Knickerbockers, later shortened to "knickers" were popular casual wear for the well-dressed gentleman at the turn of the twentieth century. Variations of knickers included plus-fours, plus-sixes, plus-eights and plus-tens. The "plus" referred to how many inches below the knee they hung. In 1925 when Oxford undergraduates were prevented from wearing their knickers in the classroom the wags wore baggy pants or Oxford bags.
Knickers, as in undies for ladies really only date as far back as 200 years ago. Even then, only high society ladies had the luxury of daily underwear changes. Although makeshift briefs were worn by Sumerian women in the form of a strategically knotted cloth these probably served as athletic briefs.
Bloomers come from Amelia Bloomer in the 19th century. She was an emancipated young lady who was simply fanatical about cycling. She loved her bike and chose to wear modern clothes that gave her freedom to move. Her bloomers were blousy ending in the ankles with a buckle closure.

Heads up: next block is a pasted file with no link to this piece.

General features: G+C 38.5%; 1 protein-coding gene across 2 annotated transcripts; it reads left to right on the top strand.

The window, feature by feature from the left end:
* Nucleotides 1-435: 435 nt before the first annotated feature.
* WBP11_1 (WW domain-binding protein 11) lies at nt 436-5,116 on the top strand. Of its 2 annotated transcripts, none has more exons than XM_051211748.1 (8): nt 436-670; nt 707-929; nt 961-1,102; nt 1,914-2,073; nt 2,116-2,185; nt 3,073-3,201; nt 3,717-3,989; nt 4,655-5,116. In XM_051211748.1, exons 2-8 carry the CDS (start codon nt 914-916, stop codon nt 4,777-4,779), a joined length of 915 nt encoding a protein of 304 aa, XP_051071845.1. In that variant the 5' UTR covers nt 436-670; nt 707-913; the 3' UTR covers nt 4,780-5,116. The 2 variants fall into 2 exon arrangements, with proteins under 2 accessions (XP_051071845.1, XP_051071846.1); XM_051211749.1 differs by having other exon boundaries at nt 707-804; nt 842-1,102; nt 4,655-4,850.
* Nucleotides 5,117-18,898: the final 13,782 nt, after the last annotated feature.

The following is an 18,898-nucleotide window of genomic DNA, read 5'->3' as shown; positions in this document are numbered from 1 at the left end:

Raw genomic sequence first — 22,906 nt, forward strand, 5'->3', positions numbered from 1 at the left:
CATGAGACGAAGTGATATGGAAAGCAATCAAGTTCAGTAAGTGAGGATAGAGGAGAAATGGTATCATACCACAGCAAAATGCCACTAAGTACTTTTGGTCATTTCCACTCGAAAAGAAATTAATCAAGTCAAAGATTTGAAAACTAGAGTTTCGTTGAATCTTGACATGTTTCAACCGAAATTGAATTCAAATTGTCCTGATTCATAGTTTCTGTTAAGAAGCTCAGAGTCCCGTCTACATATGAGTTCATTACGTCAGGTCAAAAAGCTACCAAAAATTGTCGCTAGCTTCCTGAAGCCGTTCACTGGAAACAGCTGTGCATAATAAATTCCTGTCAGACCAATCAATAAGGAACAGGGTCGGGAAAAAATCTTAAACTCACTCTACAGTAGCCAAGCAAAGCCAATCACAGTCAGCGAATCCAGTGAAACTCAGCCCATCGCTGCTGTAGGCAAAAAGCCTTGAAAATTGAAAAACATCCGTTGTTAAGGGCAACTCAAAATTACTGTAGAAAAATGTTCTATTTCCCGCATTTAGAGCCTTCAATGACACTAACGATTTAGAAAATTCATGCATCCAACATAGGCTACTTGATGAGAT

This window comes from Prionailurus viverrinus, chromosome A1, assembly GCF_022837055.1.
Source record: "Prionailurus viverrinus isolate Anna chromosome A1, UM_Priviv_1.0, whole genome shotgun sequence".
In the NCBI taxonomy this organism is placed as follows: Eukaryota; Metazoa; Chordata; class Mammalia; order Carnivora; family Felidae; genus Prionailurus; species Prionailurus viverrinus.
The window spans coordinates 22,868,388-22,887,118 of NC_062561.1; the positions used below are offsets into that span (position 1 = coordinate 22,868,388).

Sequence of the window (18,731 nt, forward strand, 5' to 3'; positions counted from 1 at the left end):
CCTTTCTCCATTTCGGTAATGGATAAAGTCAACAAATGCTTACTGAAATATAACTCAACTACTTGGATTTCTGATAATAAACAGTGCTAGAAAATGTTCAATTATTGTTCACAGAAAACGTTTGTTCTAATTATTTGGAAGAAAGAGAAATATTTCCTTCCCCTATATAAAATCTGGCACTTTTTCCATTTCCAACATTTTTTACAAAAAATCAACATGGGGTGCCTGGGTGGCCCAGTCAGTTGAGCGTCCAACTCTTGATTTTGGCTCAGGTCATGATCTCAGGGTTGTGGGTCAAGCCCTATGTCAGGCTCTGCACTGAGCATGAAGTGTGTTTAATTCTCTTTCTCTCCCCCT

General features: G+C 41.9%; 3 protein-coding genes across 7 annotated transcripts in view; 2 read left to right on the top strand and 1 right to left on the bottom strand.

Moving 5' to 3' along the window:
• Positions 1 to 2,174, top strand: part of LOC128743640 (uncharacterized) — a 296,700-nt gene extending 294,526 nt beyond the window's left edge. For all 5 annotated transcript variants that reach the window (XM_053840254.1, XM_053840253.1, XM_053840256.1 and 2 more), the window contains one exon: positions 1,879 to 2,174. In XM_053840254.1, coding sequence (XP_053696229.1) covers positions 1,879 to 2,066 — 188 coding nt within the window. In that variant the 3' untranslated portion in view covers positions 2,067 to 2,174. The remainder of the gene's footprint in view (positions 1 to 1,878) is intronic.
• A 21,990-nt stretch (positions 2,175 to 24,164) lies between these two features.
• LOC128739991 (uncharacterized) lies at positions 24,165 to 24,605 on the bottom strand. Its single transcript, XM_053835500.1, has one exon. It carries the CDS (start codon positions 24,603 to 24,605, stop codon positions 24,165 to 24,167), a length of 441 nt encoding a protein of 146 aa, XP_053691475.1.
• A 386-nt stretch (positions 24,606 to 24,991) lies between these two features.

Can-can girls in Paris were the reason bloomers got shorter and the shorter bloomers were stitched up and these were known as French knickers (camisole knickers). Ladies undies were also called pantaloons and drawers.
Drawers became fashionable about 1806. At first they were replicas of men’s long johns and considered rather risqué. These were worn by little girls and called pantalettes. During Regency Period underwear was sold to improve the line of clothing but later in 1905 lady’s undies were made from black silk, edged with ecru lace and a baby pink ribbon.
Cruchless panties are not new, by any stretch of lyrca, and were worn as a novelty up until the Thirties. Flappers commonly loosened their undergarments to dance.
Rigby & Peller are considered the most famous lingerie firm in Britain and even the Queen is a customer. R&B undies featured in the Bridget Jones films. According to a spokesperson for Marks & Spencer, since the first Bridget Jones film, sales of big pants soared.